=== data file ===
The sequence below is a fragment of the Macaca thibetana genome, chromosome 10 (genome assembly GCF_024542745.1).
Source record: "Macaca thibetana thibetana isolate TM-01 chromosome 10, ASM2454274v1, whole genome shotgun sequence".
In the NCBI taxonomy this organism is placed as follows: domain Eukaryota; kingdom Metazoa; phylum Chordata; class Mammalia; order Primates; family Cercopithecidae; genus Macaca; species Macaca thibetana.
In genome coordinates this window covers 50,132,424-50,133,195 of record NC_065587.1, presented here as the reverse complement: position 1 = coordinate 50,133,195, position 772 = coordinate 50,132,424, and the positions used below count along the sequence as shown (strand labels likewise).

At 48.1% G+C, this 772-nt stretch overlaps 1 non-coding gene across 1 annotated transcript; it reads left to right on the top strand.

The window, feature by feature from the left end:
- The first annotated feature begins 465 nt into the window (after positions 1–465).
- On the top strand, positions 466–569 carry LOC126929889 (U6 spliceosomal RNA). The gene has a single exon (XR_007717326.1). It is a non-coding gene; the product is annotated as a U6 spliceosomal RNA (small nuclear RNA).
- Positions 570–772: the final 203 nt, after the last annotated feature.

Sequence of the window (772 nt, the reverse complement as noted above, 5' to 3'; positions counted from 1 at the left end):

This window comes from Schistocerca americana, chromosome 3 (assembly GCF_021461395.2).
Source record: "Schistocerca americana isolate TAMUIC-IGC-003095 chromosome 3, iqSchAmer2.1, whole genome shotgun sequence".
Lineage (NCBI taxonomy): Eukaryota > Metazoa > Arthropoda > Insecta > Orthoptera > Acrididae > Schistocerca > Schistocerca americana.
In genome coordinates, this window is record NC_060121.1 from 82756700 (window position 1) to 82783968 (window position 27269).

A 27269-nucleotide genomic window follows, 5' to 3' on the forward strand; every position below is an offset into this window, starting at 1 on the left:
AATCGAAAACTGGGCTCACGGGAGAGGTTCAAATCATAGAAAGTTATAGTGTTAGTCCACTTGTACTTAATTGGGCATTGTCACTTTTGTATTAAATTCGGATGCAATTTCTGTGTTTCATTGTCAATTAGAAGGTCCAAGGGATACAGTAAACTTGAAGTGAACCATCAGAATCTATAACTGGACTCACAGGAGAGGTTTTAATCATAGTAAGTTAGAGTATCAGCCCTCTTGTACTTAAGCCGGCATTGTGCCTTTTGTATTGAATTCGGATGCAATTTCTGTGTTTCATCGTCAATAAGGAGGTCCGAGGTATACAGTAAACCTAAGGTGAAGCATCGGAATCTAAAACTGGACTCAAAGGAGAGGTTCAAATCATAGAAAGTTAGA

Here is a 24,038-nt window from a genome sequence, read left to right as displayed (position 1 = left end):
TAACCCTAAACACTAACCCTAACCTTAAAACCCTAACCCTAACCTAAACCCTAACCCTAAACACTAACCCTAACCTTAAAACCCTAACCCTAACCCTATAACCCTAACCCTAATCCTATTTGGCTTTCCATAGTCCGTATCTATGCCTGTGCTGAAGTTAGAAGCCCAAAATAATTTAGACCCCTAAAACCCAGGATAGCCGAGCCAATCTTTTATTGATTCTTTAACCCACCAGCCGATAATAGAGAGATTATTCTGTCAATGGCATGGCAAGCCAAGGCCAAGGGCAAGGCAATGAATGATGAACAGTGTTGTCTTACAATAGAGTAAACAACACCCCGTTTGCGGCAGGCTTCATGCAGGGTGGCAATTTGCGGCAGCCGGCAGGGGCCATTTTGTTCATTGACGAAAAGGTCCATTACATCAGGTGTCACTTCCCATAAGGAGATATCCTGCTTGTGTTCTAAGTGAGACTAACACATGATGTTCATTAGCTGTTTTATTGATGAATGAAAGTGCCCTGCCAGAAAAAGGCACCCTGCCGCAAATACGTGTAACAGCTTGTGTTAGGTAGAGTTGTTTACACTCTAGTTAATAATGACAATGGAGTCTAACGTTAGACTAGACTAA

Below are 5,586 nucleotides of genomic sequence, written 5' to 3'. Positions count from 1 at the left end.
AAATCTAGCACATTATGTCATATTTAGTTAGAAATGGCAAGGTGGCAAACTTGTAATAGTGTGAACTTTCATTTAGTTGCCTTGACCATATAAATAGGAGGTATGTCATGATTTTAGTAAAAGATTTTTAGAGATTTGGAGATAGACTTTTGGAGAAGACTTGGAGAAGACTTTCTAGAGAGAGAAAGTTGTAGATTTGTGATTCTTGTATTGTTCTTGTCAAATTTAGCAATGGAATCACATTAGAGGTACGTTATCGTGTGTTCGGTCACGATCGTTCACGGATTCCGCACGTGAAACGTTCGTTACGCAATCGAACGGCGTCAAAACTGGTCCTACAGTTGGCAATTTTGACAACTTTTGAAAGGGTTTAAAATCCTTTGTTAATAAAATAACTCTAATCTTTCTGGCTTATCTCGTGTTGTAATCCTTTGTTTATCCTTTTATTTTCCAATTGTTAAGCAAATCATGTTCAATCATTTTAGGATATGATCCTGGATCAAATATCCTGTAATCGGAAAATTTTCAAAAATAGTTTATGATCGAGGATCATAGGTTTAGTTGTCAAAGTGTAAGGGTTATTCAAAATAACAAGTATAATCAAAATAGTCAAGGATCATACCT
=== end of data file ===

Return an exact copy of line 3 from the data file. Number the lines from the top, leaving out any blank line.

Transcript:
In the NCBI taxonomy this organism is placed as follows: domain Eukaryota; kingdom Metazoa; phylum Chordata; class Mammalia; order Primates; family Cercopithecidae; genus Macaca; species Macaca thibetana.